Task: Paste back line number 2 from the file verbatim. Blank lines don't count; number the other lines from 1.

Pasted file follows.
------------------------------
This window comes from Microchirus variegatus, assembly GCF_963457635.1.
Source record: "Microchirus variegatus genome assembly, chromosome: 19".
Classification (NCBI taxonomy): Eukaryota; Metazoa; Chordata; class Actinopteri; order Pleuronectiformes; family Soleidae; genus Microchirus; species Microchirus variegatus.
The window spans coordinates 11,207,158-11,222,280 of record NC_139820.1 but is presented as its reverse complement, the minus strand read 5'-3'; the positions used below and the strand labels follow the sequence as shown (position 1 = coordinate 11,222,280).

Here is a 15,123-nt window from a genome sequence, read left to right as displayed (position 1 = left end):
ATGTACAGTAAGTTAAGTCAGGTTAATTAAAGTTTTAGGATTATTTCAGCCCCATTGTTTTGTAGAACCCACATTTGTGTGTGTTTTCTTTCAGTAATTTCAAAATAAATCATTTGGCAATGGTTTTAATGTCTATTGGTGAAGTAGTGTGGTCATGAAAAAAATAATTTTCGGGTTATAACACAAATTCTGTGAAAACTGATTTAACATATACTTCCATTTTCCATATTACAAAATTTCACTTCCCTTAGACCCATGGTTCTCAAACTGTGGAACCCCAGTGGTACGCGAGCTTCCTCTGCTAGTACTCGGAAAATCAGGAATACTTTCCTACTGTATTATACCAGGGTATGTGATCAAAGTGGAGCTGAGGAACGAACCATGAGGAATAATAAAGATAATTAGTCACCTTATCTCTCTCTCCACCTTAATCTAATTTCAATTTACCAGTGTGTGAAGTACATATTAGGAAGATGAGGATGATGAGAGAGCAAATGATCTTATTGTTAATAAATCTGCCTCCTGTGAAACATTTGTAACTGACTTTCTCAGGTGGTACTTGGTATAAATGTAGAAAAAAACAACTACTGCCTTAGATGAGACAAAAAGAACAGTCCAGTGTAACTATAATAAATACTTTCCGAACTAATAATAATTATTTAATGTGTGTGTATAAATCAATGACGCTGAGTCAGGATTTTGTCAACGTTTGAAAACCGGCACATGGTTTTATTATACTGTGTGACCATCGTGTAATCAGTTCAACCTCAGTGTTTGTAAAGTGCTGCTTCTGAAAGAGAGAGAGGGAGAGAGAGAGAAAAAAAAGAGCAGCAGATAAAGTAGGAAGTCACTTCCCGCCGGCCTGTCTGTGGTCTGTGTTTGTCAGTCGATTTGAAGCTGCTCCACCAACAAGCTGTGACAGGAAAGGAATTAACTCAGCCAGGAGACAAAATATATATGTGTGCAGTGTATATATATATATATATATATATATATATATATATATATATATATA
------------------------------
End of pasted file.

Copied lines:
Source record: "Microchirus variegatus genome assembly, chromosome: 19".